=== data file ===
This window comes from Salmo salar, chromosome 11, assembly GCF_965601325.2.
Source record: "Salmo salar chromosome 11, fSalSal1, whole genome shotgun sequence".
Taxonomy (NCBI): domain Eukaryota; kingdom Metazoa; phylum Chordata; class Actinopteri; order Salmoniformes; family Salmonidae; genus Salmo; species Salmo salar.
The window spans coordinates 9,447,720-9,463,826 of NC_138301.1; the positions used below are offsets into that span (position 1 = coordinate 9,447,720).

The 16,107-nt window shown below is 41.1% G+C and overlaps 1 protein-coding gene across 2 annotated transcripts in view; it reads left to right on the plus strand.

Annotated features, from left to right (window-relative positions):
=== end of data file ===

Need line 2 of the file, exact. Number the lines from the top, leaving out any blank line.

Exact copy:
Source record: "Salmo salar chromosome 11, fSalSal1, whole genome shotgun sequence".